James R Thompson Center
100 W Randolph St, Chicago, IL
Determined eligible for listing to the National Register of Historic Places by the National Park Service, but nomination rejected due to owner objection
The National Trust for Historic Places
Download the full nomination of the Thompson Center here.
Preservation Futures researched and wrote, with Adrian LaTrace, the 2020 nomination of the building to the National Register of Historic Places. This work was supported by Landmarks Illinois and a grant from the National Trust for Historic Places.
At the same time, Preservation Futures has worked with local artists and organizations to develop arts and cultural programming for the building’s public interior and to lead open tours to educate the public about the building and its value.
Scope of Services
National Register of Historic Places Nomination
Free Public Tours
Support for Public Art and Culture
The James R. Thompson Center, originally named the State of Illinois Center, is an exceptional example of Post-Modern architecture within the City of Chicago, significant under National Register of Historic Places Criterion C; Architecture, as a work of distinctive architecture and construction.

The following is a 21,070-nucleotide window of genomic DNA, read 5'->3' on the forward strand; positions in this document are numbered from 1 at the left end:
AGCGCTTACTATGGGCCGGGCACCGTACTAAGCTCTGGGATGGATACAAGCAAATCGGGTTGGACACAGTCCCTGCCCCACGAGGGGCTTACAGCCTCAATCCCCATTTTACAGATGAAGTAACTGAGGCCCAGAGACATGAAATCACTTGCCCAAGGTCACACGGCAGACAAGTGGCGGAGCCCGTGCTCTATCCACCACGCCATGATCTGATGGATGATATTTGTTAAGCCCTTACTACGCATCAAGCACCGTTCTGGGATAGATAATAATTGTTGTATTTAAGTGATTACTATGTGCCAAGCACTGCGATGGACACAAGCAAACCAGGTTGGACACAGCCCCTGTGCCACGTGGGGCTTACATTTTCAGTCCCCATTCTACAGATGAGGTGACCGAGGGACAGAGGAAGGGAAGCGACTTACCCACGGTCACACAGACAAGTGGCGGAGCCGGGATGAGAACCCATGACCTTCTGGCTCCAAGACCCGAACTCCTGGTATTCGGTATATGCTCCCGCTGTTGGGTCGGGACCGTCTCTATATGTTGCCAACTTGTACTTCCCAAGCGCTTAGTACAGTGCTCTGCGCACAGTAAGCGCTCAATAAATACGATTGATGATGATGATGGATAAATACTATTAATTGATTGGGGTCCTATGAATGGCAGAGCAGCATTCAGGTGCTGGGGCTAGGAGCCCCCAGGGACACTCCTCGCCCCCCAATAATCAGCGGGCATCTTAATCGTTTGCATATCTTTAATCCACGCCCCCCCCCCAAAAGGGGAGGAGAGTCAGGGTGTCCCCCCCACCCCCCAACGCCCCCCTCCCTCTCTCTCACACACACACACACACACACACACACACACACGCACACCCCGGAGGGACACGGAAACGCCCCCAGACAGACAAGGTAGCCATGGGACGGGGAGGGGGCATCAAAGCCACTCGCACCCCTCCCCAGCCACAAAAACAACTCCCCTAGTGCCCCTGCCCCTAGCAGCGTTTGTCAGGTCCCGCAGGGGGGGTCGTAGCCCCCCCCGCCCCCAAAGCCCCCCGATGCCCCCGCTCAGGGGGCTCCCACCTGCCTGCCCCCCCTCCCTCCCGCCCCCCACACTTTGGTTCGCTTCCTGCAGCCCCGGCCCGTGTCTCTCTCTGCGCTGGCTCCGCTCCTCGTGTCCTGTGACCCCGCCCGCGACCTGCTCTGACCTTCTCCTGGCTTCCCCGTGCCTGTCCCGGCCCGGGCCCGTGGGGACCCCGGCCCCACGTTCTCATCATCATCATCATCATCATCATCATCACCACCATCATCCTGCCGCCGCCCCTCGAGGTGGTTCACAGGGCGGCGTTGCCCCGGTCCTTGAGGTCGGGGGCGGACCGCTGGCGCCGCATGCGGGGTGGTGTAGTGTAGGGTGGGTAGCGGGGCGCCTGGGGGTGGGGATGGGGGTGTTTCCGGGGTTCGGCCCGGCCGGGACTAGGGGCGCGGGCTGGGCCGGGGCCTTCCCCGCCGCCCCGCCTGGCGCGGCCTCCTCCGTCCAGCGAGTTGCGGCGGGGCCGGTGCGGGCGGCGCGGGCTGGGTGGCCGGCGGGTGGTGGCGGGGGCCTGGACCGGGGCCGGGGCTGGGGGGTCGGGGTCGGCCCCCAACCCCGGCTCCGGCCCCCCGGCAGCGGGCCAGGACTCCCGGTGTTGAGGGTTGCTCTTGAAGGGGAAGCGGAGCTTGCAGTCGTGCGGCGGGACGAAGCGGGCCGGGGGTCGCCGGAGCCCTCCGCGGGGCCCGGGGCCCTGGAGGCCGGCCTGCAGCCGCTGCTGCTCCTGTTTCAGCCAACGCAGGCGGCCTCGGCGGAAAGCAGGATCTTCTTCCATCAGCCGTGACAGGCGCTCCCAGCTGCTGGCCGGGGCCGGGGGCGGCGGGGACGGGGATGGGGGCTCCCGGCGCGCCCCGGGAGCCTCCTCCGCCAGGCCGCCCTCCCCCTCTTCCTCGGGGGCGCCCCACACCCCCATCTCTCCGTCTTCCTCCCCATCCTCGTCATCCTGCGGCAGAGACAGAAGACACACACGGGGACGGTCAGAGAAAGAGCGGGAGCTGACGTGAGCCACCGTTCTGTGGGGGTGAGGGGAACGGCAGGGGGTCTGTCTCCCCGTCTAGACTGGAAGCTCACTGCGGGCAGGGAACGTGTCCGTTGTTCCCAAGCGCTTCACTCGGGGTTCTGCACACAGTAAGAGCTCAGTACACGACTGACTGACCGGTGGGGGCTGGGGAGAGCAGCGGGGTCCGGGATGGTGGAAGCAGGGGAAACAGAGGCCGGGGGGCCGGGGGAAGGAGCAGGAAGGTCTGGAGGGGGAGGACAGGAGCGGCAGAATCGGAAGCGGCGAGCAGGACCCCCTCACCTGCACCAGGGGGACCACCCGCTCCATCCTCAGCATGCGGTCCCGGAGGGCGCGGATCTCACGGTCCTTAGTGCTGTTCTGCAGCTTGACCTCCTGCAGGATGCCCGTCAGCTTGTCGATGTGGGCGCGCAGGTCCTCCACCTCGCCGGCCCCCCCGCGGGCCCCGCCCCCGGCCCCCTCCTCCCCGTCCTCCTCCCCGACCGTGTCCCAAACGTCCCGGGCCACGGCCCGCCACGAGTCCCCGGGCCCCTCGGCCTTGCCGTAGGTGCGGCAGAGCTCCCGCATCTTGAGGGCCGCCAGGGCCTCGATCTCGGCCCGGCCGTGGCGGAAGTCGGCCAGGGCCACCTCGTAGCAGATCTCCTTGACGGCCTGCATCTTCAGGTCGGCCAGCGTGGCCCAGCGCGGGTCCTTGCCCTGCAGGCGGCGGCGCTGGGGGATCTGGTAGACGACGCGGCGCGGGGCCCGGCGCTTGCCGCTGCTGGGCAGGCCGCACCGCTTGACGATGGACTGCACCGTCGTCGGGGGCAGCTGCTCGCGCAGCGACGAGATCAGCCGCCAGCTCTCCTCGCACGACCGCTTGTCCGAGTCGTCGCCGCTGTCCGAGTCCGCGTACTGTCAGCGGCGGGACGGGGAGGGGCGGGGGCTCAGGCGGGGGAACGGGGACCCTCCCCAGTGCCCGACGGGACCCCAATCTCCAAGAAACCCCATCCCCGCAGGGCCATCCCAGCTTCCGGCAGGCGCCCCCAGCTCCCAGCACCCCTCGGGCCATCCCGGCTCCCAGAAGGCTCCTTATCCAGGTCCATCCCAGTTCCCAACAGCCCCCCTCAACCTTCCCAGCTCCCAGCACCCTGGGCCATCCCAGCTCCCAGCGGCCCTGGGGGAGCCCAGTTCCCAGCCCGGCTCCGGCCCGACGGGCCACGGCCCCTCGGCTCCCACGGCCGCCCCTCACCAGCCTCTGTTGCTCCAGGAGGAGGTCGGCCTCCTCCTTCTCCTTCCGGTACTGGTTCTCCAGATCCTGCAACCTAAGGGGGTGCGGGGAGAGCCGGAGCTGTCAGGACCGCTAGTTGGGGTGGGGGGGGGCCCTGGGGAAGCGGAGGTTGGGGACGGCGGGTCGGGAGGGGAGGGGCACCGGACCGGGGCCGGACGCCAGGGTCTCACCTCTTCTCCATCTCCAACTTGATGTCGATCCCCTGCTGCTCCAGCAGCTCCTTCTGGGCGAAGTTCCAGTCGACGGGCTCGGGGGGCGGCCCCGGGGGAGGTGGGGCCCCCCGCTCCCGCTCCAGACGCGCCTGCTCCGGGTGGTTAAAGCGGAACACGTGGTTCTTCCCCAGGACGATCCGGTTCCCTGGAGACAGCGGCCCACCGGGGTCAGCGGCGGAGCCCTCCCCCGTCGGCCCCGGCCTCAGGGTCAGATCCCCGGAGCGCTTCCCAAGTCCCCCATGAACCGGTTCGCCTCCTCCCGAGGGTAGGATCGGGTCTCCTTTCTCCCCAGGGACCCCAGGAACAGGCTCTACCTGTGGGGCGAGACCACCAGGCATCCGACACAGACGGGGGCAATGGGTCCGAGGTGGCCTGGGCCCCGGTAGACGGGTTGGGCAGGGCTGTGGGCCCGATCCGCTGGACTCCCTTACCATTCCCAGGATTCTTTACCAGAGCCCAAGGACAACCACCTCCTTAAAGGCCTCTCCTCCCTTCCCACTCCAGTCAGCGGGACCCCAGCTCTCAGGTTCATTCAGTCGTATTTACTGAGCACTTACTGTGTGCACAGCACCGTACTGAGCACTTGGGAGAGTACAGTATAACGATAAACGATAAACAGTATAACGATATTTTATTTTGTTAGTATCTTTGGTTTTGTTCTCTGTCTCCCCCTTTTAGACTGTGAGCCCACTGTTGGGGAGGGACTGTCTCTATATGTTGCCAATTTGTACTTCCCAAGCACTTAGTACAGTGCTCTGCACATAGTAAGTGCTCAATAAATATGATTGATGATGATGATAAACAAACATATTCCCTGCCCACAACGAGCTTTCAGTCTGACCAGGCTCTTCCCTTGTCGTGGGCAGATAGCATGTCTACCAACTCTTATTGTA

The Thompson Center applies novel aesthetic and technological solutions to complex architectural and urban challenges. Its ambitious design goals: governmental transparency; civic participation; and commerce; are fully realized in its use patterns of government services and bureaucracy; popular protest; and revitalization of the North Loop neighborhood. Former Governor James R. Thompson led the process to hire Helmut Jahn as architect, resulting in the apex of Jahn’s ‘personal brand’, and the growth of his international reputation for designs that were both stylish and innovative. Critical reception, driven by coverage of the Thompson Center in local and national outlets, informed the public perception of the building’s design and functionality. As the most exceptional example of Post-Modern Architecture in Chicago, a movement that had a transformative effect on design of all scales, the Thompson Center set new expectations for what the style could achieve.